If the supplier that you are working with doesn’t offer shipping at a cost that you can absorb, then you may need to consider whether you continue to work with that supplier. There may be other suppliers that can provide the items that you need, or you may need to offer a range of shipping options. Customers that are in a hurry may be prepared to pay a little bit extra for their order, which could mean opportunities to make a little extra profit.

Be obsessive about your accounting

In business, you need to know exactly where every penny goes, and your new eCommerce business will be liable for taxes. To ensure you’re not going to end up with a fine from HMRC, you’ll need to keep your accounts carefully. Luckily, there are plenty of systems that can help you to keep your cashflow straight. QuickBooks, Xero, and Sage are the three most popular accounting tools out there, but they aren’t the only ones, so choose the best one for your business – and don’t make your decision simply based on price.

Unless you have training in accounting, keeping your accounts and completing end of year returns can get really stressful. Even though you might be tempted to skimp on using an accountant, they are a wise investment to ensure you don’t end up with a fine, but that isn’t everything an accountant will do for you. They’ll also help you to understand where you can make cost savings, and help you to identify sources of funding that may be available to you.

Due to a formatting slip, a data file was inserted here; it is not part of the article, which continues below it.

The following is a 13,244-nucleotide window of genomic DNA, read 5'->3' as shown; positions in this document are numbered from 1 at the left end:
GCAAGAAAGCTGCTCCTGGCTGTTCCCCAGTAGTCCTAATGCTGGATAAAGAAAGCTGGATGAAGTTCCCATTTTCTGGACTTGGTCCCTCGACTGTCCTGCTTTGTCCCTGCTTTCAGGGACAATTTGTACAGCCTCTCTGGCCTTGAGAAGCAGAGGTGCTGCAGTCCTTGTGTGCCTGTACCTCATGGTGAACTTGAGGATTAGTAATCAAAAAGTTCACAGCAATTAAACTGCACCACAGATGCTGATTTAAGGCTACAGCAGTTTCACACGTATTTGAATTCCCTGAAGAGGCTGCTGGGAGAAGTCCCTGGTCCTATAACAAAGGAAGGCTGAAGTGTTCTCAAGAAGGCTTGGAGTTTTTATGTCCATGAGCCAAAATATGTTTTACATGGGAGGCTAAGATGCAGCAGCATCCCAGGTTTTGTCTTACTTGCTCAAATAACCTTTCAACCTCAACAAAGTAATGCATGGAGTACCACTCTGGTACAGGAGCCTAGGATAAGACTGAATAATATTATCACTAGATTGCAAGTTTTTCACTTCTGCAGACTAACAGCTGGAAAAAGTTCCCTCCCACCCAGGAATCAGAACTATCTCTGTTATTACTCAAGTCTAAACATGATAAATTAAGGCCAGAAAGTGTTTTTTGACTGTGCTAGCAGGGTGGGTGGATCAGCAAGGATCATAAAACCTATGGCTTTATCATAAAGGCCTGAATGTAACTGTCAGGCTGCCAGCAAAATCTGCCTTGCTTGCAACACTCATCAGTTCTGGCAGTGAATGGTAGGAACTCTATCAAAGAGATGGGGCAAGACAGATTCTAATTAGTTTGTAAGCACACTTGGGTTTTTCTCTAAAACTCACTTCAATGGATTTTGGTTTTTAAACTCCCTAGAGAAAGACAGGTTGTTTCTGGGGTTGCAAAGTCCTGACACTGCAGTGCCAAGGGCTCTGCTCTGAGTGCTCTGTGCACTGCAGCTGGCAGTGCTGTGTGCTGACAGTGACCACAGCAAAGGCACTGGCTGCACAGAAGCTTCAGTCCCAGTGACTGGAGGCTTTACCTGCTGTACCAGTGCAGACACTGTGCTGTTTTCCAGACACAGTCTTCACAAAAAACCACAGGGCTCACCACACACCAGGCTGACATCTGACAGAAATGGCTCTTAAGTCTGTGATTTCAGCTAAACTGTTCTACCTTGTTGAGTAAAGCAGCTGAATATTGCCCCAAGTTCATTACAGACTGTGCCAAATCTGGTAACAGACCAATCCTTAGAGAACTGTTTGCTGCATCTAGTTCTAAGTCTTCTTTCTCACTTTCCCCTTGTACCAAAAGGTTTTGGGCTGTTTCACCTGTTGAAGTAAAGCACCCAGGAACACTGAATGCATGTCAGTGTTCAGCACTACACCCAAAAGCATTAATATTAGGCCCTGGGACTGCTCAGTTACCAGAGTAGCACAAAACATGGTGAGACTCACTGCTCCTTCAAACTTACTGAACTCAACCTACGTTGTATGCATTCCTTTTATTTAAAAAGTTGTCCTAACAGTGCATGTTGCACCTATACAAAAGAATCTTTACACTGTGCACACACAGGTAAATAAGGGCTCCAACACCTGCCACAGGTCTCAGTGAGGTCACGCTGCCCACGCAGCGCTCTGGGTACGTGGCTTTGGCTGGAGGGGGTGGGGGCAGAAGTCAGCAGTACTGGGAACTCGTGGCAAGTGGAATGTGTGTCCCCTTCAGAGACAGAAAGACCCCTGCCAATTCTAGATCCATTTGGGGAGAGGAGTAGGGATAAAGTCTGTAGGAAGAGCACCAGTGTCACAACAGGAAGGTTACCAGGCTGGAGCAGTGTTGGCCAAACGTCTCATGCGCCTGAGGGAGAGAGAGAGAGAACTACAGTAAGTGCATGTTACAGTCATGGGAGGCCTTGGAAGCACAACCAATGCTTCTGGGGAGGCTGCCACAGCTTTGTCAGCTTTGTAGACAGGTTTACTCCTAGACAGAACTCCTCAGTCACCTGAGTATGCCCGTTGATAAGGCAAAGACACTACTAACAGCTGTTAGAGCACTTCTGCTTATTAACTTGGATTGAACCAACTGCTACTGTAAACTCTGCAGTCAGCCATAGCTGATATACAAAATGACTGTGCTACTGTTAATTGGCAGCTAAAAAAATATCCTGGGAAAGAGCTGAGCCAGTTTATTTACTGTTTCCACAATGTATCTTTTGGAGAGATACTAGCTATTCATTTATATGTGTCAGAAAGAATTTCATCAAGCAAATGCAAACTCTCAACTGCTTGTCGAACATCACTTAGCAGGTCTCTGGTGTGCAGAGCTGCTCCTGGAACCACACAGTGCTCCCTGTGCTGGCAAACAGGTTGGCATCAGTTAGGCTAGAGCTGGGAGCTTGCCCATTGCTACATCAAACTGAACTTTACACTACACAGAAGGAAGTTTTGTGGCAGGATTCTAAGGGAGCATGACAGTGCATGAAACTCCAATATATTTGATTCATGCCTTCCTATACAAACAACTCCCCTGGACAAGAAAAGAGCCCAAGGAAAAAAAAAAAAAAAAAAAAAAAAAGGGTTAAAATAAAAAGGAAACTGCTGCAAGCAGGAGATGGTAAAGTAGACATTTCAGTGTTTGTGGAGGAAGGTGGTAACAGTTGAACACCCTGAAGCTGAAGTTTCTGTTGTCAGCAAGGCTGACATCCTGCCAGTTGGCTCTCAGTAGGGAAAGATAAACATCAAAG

Many local accountants will be able to provide the services that you need at a reasonable cost, but if you need to minimise costs further, it is possible to find accounting services online through freelance websites. If you decide to take this route, bear in mind you may not be able to get as much support as you would from a local company, and you almost certainly won’t be able to visit them in person. Make your decision based on what you need, balanced with what the business can afford.

The Takeaway

The first 12 to 18 months of starting any business is a challenge. But with strong preparation, you’ll be able to give your eCommerce endeavours the best possible chance of success, and let’s face it – all that effort will be worth it when you’ve built a business that can help to support you and your family.

Choosing the right tools, getting your contacts in place and above all else, carefully planning each aspect of your business will give you the best possible chance of success. When you’re ready to source your products, sign up for Avasam – costs are low and there are thousands of products available for you to source and sell, with connections to major sales channels available too.

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Dawn Matthews

Dawn has worked in technical and customer supporting roles for over 20 years. Most of her career was spent in technical services at top rated UK universities, which has given her a keen eye for detail. A lucky escape led her to the field of eCommerce in 2017, and she’s never looked back.

Dawn studied in the field of social sciences with the Open University, achieving an MSc in Forensic Psychology at the same time as working two jobs. She regularly applies principles of psychology from her studies to her work, and outside of her role at Avasam she is busy writing her second book.

Follow Dawn on LinkedIn at www.linkedin.com/in/dawn-matthews